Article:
How the bugs in your gut could affect your blood vessels

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THE larger the variety of microbes you have in your gut, the healthier your blood vessels are, a new study sug-gests. Researchers found that people with a more diverse microbiome had lower odds of developing atherosclero-sis, which is a hardening of the arteries — a condition that’s associated with heart attacks and strokes.
The study, published May 10 in the European Heart Journal, is the first to point to a direct connection between the gut microbiome and cardiovascular health. The study found only a connection between the two, however; it didn’t prove cause and effect.
The gut microbiome — an enormous collection of bacteria, yeast, viruses and other types of microorganisms living in people’s digestive tract — has attracted significant scientific attention in the past several years. And pre-vious research has found that a lack of diversity in a person’s so-called “good” gut microbes could be linked to the development of various ailments, said senior study author Ana Valdes, an associate professor of medicine and health sciences at the University of Nottingham School of Medicine in England.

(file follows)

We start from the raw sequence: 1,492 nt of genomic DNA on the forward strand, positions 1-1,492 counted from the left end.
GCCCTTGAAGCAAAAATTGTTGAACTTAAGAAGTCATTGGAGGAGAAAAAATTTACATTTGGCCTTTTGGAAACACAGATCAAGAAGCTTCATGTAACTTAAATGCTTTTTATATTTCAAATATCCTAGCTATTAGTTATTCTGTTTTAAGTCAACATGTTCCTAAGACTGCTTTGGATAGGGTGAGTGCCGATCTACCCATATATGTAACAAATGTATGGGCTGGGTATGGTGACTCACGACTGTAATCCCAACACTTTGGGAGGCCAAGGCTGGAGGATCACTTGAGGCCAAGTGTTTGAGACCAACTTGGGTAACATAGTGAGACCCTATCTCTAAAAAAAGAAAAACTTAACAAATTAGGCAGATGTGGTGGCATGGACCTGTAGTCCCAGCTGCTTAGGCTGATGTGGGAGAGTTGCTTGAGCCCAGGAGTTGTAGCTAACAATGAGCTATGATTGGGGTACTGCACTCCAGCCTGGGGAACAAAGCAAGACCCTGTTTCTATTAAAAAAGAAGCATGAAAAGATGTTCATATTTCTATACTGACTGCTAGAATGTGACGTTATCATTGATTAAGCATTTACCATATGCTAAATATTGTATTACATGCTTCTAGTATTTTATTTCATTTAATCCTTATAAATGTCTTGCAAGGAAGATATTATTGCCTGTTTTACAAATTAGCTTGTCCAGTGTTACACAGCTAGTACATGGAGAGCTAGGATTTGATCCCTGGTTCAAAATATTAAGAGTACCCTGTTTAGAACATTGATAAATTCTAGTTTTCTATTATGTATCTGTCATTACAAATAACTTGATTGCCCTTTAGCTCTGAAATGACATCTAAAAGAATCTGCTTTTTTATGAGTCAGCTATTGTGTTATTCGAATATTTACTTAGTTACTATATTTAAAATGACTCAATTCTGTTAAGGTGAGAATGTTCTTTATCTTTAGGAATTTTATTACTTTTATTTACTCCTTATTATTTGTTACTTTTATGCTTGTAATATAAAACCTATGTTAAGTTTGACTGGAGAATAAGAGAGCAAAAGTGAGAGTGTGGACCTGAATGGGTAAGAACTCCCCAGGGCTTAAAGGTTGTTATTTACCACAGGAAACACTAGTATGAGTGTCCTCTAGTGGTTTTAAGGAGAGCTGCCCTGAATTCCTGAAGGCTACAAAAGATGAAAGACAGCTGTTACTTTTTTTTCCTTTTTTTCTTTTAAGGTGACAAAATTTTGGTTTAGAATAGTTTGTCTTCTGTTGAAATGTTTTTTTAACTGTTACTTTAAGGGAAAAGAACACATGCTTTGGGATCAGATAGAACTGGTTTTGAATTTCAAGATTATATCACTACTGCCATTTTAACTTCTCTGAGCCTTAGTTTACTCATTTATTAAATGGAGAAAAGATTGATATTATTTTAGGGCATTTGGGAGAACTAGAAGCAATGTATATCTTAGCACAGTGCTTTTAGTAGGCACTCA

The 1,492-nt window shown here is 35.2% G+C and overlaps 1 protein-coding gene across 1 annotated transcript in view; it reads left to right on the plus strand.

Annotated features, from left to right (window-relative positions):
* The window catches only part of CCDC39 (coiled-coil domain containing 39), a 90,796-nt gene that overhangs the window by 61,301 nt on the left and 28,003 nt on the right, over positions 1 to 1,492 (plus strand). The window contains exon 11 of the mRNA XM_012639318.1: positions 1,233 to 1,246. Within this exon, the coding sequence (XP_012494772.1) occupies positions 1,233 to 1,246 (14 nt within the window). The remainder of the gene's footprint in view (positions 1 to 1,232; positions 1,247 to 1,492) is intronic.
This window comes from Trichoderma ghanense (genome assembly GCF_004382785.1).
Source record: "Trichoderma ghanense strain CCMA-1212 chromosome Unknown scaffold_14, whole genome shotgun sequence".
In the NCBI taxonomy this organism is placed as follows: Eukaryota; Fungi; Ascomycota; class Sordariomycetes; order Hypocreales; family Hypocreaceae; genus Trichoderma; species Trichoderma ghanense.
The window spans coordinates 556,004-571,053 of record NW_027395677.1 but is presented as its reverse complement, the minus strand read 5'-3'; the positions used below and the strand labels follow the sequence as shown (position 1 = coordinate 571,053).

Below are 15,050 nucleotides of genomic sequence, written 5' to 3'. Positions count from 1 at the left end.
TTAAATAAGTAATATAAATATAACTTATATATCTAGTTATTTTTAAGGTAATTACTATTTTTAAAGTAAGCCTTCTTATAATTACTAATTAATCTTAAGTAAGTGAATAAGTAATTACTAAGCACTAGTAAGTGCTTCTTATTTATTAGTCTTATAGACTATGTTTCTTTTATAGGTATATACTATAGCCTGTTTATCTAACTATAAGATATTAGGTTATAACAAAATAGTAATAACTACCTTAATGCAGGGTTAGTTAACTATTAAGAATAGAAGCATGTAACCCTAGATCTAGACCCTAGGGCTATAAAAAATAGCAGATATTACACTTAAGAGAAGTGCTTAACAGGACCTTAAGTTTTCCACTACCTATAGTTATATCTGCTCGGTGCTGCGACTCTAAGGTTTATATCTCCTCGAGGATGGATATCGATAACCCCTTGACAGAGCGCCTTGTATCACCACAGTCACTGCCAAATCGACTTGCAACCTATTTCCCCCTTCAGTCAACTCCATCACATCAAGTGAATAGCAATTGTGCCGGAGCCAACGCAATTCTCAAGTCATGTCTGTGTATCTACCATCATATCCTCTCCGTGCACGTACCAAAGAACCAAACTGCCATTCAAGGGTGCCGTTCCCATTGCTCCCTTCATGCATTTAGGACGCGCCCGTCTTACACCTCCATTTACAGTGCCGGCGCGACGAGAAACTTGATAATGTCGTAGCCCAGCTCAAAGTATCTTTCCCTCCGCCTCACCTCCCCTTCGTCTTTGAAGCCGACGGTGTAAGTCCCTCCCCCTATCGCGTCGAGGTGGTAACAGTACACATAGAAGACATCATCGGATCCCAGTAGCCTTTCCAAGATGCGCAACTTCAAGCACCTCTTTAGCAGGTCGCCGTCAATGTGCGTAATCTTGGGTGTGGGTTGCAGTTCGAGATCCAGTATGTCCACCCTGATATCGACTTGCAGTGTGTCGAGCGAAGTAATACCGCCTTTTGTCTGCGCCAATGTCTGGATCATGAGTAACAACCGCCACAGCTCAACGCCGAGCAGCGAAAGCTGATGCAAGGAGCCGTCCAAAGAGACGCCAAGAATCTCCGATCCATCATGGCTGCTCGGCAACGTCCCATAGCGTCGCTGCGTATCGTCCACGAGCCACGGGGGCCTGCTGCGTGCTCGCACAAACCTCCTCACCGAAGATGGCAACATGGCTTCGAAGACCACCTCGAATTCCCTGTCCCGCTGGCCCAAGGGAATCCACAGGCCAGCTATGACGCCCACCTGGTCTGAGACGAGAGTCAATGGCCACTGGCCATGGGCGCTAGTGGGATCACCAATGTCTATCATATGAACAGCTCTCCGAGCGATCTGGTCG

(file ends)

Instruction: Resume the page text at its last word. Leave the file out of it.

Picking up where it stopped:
A number of diseases — and, in particular, inflammation-related conditions — are linked to low microbiome diversity, Valdes told Live Science. The link with “gut diseases, such as the inflammatory bowel disease, are quite obvious,” but low microbiome diversity has also been found to be connected to conditions such as arthritis, psoria-sis, eczema and allergies, she said.
Type 2 diabetes, obesity and weight gain also appear to be linked to a poor selection of gut bugs, Valdes said. Because these conditions are known risk factors for heart disease, Valdes and her colleagues wanted to determine whether low microbiome diversity was directly linked to poor heart health, or if it instead was linked to type 2 diabetes, obesity and weight, which, in turn, are tied to poor heart health.
To study the link, the researchers asked more than 600 middle-age female twins from the TwinsUK registry to donate stool and blood samples. In addition, the researchers measured the blood vessel stiffness of the participants, to assess the degree of atherosclerosis. (Valdes cautioned that because the study looked only at British women and included no men or representatives of other countries, it’s unclear whether the results apply to other groups.)
The stool and blood samples provided the researchers with information about each person’s microbiome diver-sity. These results were then compared with the blood-vessel-stiffness measurements.

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